MILFORD, Utah - Salt Lake business owners toured southern Utah on Wednesday, learning about renewable energy.
It’s part of an initiative by the Salt Lake Chamber of Commerce to show off some of Utah’s natural resources.
The business leaders are construction firms, energy developers, and utility representatives, but they’re all learning the same thing, getting green energy.
“In Utah, we are so strong because we have such breadth across the entire spectrum of energy,” said Salt Lake Chamber executive director Lane Beattie. “You talk about geothermal, and the wind and what’s taking place and all of those and how they can do it.”
The renewable energy tour is a joint effort through the Salt Lake Chamber and the state Office of Energy Development. Director Samantha Julian said as more businesses turn to renewable energy, it’s important to see firsthand how it can benefit a company’s production.
“People didn’t really know if it was going to generate power and how much could it generate, and could it power our communities and our schools,” Julian said. “But it does and it is.”
The Salt Lake Chamber chose Beaver County as the focus of their renewable energy tour because it’s home to some of the largest producing alternative energy plants in the country. And they hope business leaders will take some of the lessons learned here back home and boost the economy throughout Utah.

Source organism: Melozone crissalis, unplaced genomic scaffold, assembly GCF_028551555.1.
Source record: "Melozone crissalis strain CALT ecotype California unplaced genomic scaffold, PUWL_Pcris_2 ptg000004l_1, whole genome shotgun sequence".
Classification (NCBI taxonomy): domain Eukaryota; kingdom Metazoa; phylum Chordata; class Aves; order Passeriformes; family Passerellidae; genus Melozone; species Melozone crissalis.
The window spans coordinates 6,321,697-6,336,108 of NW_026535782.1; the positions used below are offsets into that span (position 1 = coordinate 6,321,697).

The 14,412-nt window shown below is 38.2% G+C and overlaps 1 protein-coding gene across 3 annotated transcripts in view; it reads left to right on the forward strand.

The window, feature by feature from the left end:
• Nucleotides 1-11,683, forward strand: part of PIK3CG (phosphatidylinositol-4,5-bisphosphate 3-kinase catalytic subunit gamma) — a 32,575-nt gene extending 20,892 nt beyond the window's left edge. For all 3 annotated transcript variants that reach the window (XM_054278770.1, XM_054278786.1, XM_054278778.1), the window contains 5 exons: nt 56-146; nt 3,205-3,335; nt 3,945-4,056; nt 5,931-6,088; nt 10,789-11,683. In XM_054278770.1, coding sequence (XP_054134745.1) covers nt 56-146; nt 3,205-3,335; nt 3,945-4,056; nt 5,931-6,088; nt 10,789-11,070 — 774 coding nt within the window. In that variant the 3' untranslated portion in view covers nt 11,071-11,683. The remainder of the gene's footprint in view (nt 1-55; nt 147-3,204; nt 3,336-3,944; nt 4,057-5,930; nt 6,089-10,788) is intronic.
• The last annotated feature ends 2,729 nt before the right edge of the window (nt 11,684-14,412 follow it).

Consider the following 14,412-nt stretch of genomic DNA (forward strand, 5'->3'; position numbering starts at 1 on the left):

“Bring the folks that are spending most of their time, and probably a good amount of their dollars in urban areas, doing urban type projects, to come to rural Utah and say, ‘this is where the recession is going to get solved,’” Julian said. “We’re not going to solve it on widgets, we’re going to solve it on energy production.”
Last year, business owners toured conventional energy sites such as coal refineries in the Uintah Basin. Beattie said both tours are eye-opening to the type of industry energy is and how it can help them.
“That just helps to bring the economy up, by bringing in jobs, by bringing in experience, and developing the infrastructure that is required to support all of that,” said Potash Ridge Corporation governmental affairs VP Laura Nelson of the experience. “That then in turn supports these other opportunities for development.”
The excursion also stopped at the Milford High Renewable Energy Fair, an event where students showcase some of their achievements in renewable energy research.